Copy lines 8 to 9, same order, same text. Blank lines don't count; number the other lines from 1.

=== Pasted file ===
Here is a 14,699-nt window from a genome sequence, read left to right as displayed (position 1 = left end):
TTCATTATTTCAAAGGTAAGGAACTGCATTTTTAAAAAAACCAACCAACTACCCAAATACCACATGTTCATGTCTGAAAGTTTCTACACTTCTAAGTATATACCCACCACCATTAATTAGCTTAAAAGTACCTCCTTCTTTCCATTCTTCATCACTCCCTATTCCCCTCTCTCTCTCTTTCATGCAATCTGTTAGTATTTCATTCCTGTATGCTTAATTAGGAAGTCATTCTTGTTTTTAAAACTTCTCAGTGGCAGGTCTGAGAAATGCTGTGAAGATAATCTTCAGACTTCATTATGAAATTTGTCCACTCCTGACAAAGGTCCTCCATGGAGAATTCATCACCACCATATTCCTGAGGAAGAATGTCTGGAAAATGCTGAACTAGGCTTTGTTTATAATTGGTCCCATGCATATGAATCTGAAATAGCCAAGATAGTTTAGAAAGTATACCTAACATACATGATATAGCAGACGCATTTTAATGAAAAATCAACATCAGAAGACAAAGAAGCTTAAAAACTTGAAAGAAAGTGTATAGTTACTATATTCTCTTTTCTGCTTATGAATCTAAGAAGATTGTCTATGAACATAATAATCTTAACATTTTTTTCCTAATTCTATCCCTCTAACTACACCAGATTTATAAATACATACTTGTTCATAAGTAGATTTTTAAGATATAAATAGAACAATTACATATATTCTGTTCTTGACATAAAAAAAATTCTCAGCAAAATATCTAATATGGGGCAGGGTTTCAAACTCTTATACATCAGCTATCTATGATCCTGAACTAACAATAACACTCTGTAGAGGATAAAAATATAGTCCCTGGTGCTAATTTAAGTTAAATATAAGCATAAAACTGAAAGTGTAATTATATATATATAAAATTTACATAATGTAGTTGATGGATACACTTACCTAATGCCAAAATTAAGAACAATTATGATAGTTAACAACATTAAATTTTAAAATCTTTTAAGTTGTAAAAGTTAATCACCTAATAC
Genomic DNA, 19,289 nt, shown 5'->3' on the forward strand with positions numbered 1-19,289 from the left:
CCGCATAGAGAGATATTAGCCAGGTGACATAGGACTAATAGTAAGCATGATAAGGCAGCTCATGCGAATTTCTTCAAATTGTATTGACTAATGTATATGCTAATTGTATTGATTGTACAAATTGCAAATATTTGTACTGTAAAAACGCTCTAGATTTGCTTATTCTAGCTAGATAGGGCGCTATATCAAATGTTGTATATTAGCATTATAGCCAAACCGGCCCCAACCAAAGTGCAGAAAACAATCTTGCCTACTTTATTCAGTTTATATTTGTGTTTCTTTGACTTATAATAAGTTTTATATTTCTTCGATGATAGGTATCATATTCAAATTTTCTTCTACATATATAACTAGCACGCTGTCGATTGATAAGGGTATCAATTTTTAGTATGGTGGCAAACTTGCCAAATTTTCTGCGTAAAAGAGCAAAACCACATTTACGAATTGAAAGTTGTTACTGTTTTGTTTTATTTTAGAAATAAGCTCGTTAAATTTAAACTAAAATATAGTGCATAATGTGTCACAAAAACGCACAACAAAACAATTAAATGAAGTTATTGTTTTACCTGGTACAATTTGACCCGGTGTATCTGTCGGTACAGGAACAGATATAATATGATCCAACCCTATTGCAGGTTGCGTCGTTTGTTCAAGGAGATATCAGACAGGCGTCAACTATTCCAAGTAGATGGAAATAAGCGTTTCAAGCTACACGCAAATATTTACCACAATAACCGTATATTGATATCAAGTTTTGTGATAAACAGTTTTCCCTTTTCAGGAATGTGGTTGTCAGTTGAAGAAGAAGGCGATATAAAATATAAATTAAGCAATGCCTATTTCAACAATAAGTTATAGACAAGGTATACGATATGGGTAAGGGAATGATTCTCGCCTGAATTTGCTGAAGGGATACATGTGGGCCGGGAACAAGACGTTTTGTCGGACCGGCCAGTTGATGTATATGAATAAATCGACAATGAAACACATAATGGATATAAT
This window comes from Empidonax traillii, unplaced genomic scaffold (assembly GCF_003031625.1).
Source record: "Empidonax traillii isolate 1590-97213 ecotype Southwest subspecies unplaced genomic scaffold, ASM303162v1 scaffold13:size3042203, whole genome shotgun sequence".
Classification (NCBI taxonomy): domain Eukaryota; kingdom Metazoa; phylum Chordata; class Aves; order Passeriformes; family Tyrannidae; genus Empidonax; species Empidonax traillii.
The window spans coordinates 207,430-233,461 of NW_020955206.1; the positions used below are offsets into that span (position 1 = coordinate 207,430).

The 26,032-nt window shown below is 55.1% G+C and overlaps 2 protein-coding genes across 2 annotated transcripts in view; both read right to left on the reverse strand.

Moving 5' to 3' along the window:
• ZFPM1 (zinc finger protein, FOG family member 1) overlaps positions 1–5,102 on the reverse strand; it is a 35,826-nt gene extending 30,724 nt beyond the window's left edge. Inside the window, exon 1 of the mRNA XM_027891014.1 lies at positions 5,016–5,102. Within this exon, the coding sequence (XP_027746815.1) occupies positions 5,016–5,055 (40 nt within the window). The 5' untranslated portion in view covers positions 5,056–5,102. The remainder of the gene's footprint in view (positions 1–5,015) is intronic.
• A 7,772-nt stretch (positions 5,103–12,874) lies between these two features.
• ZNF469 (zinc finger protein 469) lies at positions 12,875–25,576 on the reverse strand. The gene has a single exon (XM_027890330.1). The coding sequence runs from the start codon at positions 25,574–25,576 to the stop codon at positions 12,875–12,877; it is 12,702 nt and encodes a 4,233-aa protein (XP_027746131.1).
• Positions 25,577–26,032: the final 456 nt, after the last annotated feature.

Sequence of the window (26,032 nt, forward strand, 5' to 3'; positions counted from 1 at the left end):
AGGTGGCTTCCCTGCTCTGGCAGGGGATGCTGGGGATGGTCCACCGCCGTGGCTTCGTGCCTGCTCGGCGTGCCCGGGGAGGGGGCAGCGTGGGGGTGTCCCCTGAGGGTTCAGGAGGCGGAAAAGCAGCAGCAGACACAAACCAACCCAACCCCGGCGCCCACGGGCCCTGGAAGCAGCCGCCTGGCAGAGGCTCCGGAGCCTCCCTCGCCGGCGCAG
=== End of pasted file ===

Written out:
The window spans coordinates 207,430-233,461 of NW_020955206.1; the positions used below are offsets into that span (position 1 = coordinate 207,430).

The 26,032-nt window shown below is 55.1% G+C and overlaps 2 protein-coding genes across 2 annotated transcripts in view; both read right to left on the reverse strand.